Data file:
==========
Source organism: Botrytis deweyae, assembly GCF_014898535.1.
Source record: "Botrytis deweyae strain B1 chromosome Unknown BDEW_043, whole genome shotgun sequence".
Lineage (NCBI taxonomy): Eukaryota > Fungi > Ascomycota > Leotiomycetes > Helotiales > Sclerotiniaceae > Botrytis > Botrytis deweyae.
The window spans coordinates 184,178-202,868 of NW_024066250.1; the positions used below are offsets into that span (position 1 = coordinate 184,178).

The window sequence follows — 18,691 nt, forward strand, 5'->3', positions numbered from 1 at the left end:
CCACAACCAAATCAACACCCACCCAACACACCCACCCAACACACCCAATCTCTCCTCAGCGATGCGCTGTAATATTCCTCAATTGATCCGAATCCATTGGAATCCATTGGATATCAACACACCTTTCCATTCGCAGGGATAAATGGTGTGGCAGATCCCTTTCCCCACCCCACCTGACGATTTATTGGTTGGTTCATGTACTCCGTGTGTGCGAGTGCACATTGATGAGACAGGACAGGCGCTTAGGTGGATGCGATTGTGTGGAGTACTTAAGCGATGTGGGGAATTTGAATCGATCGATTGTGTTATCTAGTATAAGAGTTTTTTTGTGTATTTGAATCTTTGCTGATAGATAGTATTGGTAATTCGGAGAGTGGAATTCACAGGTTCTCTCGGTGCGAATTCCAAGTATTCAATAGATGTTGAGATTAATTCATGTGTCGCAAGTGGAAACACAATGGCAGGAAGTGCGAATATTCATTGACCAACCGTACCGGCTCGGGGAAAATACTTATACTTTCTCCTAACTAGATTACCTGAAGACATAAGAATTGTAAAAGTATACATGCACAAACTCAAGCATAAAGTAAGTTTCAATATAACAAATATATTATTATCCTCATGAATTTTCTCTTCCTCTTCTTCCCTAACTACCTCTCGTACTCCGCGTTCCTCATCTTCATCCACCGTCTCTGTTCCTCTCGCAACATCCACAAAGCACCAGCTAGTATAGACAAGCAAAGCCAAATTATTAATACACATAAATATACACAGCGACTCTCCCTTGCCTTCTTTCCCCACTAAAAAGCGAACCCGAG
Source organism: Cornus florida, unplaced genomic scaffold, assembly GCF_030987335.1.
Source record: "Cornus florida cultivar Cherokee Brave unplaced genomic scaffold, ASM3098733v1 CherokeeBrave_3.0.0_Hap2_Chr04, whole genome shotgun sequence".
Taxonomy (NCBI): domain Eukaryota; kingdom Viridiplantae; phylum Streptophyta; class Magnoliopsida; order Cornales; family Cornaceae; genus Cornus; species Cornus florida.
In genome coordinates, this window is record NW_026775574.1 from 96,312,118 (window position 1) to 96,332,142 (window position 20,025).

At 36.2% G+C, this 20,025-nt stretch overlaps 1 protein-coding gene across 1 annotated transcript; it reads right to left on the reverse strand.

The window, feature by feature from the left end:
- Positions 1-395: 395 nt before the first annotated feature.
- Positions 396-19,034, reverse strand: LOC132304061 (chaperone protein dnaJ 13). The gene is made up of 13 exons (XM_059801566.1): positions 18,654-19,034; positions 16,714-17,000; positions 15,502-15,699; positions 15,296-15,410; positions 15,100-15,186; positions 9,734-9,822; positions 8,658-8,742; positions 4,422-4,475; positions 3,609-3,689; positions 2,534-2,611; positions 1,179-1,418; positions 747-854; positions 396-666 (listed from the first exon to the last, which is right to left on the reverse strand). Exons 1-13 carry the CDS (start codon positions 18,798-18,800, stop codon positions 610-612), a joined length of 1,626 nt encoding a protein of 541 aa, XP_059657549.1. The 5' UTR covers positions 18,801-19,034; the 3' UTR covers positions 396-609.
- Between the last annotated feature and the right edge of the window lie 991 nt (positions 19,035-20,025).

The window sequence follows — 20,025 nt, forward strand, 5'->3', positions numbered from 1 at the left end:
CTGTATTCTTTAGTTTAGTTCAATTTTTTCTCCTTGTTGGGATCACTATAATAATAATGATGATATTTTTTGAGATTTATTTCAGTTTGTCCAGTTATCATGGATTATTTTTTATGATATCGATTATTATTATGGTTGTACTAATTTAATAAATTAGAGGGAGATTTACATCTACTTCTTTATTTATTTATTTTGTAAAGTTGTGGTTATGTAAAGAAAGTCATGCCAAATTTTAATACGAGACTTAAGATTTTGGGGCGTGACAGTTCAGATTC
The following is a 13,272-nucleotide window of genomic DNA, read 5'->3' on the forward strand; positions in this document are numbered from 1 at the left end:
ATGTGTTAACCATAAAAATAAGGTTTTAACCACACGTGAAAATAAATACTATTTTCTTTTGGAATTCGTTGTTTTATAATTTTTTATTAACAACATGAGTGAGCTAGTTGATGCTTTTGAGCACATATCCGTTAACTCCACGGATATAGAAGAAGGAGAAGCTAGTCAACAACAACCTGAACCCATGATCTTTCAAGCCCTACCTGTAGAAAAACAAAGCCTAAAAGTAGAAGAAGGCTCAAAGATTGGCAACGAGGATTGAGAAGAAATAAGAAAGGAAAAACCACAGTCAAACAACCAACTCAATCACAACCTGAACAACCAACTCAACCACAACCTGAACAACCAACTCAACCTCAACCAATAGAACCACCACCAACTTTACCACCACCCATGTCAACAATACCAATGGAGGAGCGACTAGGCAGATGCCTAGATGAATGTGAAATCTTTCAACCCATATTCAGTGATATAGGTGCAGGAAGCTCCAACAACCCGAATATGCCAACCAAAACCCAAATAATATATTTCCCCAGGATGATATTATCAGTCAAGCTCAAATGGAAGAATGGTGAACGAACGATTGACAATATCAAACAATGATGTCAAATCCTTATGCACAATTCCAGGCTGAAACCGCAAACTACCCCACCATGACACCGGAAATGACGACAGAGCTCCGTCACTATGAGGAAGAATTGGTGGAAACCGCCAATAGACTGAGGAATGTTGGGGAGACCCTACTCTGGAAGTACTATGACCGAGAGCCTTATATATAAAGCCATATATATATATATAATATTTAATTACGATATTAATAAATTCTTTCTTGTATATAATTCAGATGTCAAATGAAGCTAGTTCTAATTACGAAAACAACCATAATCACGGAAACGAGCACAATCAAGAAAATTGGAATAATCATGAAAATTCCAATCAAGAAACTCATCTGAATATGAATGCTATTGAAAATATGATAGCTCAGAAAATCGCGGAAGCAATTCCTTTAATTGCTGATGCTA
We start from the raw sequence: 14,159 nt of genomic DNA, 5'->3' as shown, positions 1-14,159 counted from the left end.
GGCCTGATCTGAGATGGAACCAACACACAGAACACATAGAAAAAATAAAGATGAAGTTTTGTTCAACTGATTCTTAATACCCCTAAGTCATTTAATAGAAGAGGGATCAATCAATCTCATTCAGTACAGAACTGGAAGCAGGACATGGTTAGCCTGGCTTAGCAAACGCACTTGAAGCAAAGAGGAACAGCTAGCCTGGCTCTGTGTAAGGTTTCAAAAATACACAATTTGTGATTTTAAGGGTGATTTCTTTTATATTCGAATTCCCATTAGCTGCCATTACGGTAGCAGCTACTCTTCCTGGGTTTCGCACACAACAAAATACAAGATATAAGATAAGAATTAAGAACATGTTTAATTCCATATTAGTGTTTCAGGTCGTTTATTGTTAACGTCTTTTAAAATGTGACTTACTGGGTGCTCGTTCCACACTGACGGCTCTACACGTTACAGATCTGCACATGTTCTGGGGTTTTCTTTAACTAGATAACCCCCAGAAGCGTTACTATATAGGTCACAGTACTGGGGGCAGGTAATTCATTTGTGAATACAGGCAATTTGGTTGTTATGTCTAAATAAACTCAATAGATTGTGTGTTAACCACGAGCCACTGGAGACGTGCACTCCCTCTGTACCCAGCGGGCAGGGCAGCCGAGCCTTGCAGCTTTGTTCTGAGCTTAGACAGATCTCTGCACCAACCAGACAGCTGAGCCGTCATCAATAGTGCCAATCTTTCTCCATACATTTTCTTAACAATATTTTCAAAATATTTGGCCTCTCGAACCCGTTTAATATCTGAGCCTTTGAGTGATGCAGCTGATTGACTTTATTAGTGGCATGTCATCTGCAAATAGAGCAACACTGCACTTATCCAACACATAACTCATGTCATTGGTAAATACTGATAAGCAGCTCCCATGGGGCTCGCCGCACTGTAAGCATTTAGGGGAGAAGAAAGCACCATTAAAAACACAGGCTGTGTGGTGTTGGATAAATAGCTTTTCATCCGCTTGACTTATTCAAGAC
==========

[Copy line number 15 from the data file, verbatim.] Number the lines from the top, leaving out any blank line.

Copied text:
- Between the last annotated feature and the right edge of the window lie 991 nt (positions 19,035-20,025).